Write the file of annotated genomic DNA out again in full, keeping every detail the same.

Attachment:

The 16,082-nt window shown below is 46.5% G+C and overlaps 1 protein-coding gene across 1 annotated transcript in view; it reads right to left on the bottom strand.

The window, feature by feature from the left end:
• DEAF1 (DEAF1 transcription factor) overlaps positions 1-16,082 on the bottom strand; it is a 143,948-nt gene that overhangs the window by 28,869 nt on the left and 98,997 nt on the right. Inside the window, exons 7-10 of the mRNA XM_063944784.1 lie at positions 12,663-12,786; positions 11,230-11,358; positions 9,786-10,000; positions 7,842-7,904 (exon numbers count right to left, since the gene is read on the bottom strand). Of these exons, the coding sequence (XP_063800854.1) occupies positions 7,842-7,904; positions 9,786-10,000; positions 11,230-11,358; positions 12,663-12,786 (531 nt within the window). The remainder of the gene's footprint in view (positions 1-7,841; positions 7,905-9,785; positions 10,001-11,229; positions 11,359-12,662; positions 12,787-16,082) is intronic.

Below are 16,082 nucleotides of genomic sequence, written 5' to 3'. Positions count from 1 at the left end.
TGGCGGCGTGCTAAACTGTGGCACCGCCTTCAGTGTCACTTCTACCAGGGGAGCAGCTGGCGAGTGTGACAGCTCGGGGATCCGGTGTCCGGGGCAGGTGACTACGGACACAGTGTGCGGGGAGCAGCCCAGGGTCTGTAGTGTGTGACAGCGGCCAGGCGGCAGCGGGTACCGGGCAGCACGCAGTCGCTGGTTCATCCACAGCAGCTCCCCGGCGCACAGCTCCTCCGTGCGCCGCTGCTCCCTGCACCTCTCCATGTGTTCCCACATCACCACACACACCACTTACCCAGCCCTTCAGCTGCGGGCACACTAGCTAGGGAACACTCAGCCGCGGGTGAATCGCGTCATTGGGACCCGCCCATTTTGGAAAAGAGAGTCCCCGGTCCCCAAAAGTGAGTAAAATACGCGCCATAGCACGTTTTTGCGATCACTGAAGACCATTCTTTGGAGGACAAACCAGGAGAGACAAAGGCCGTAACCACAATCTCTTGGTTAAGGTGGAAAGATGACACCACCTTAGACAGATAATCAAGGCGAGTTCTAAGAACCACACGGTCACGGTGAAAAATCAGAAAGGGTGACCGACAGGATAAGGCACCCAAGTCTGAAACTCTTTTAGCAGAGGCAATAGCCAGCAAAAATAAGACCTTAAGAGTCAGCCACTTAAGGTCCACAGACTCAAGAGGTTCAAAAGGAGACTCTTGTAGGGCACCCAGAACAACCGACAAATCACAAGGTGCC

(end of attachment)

The 16,082-nt window shown below is 46.5% G+C and overlaps 1 protein-coding gene across 1 annotated transcript in view; it reads right to left on the bottom strand.

The window, feature by feature from the left end:
• DEAF1 (DEAF1 transcription factor) overlaps positions 1-16,082 on the bottom strand; it is a 143,948-nt gene that overhangs the window by 28,869 nt on the left and 98,997 nt on the right. Inside the window, exons 7-10 of the mRNA XM_063944784.1 lie at positions 12,663-12,786; positions 11,230-11,358; positions 9,786-10,000; positions 7,842-7,904 (exon numbers count right to left, since the gene is read on the bottom strand). Of these exons, the coding sequence (XP_063800854.1) occupies positions 7,842-7,904; positions 9,786-10,000; positions 11,230-11,358; positions 12,663-12,786 (531 nt within the window). The remainder of the gene's footprint in view (positions 1-7,841; positions 7,905-9,785; positions 10,001-11,229; positions 11,359-12,662; positions 12,787-16,082) is intronic.

Below are 16,082 nucleotides of genomic sequence, written 5' to 3'. Positions count from 1 at the left end.
TGGCGGCGTGCTAAACTGTGGCACCGCCTTCAGTGTCACTTCTACCAGGGGAGCAGCTGGCGAGTGTGACAGCTCGGGGATCCGGTGTCCGGGGCAGGTGACTACGGACACAGTGTGCGGGGAGCAGCCCAGGGTCTGTAGTGTGTGACAGCGGCCAGGCGGCAGCGGGTACCGGGCAGCACGCAGTCGCTGGTTCATCCACAGCAGCTCCCCGGCGCACAGCTCCTCCGTGCGCCGCTGCTCCCTGCACCTCTCCATGTGTTCCCACATCACCACACACACCACTTACCCAGCCCTTCAGCTGCGGGCACACTAGCTAGGGAACACTCAGCCGCGGGTGAATCGCGTCATTGGGACCCGCCCATTTTGGAAAAGAGAGTCCCCGGTCCCCAAAAGTGAGTAAAATACGCGCCATAGCACGTTTTTGCGATCACTGAAGACCATTCTTTGGAGGACAAACCAGGAGAGACAAAGGCCGTAACCACAATCTCTTGGTTAAGGTGGAAAGATGACACCACCTTAGACAGATAATCAAGGCGAGTTCTAAGAACCACACGGTCACGGTGAAAAATCAGAAAGGGTGACCGACAGGATAAGGCACCCAAGTCTGAAACTCTTTTAGCAGAGGCAATAGCCAGCAAAAATAAGACCTTAAGAGTCAGCCACTTAAGGTCCACAGACTCAAGAGGTTCAAAAGGAGACTCTTGTAGGGCACCCAGAACAACCGACAAATCACAAGGTGCC